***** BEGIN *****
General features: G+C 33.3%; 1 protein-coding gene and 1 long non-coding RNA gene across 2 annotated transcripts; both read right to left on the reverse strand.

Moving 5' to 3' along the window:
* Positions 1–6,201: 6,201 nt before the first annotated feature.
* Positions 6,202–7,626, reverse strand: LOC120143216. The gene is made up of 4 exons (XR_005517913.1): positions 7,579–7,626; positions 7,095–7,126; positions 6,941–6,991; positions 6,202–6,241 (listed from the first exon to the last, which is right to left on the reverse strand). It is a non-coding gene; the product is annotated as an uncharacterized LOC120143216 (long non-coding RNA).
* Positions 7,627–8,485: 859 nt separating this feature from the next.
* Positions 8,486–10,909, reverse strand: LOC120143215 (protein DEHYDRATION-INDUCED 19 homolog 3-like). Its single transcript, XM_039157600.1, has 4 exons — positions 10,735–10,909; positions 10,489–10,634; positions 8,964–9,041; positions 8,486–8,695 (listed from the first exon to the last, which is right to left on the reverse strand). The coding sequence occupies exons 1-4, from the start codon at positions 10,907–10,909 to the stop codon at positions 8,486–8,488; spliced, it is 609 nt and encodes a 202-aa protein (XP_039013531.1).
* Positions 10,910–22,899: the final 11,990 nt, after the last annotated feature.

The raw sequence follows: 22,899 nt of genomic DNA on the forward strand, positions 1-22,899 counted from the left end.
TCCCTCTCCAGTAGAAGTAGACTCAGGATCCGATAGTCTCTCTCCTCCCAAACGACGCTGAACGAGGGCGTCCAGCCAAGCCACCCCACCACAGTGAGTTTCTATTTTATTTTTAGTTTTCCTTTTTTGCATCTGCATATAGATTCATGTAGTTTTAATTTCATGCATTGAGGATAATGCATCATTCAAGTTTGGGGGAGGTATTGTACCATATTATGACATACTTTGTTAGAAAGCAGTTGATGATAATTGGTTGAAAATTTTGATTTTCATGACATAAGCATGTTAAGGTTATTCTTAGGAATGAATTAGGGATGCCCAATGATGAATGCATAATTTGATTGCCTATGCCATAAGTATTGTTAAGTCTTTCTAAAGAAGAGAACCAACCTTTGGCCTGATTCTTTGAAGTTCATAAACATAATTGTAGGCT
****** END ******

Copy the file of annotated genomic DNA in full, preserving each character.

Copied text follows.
General features: G+C 33.3%; 1 protein-coding gene and 1 long non-coding RNA gene across 2 annotated transcripts; both read right to left on the reverse strand.

Moving 5' to 3' along the window:
* Positions 1–6,201: 6,201 nt before the first annotated feature.
* Positions 6,202–7,626, reverse strand: LOC120143216. The gene is made up of 4 exons (XR_005517913.1): positions 7,579–7,626; positions 7,095–7,126; positions 6,941–6,991; positions 6,202–6,241 (listed from the first exon to the last, which is right to left on the reverse strand). It is a non-coding gene; the product is annotated as an uncharacterized LOC120143216 (long non-coding RNA).
* Positions 7,627–8,485: 859 nt separating this feature from the next.
* Positions 8,486–10,909, reverse strand: LOC120143215 (protein DEHYDRATION-INDUCED 19 homolog 3-like). Its single transcript, XM_039157600.1, has 4 exons — positions 10,735–10,909; positions 10,489–10,634; positions 8,964–9,041; positions 8,486–8,695 (listed from the first exon to the last, which is right to left on the reverse strand). The coding sequence occupies exons 1-4, from the start codon at positions 10,907–10,909 to the stop codon at positions 8,486–8,488; spliced, it is 609 nt and encodes a 202-aa protein (XP_039013531.1).
* Positions 10,910–22,899: the final 11,990 nt, after the last annotated feature.

The raw sequence follows: 22,899 nt of genomic DNA on the forward strand, positions 1-22,899 counted from the left end.
TCCCTCTCCAGTAGAAGTAGACTCAGGATCCGATAGTCTCTCTCCTCCCAAACGACGCTGAACGAGGGCGTCCAGCCAAGCCACCCCACCACAGTGAGTTTCTATTTTATTTTTAGTTTTCCTTTTTTGCATCTGCATATAGATTCATGTAGTTTTAATTTCATGCATTGAGGATAATGCATCATTCAAGTTTGGGGGAGGTATTGTACCATATTATGACATACTTTGTTAGAAAGCAGTTGATGATAATTGGTTGAAAATTTTGATTTTCATGACATAAGCATGTTAAGGTTATTCTTAGGAATGAATTAGGGATGCCCAATGATGAATGCATAATTTGATTGCCTATGCCATAAGTATTGTTAAGTCTTTCTAAAGAAGAGAACCAACCTTTGGCCTGATTCTTTGAAGTTCATAAACATAATTGTAGGCT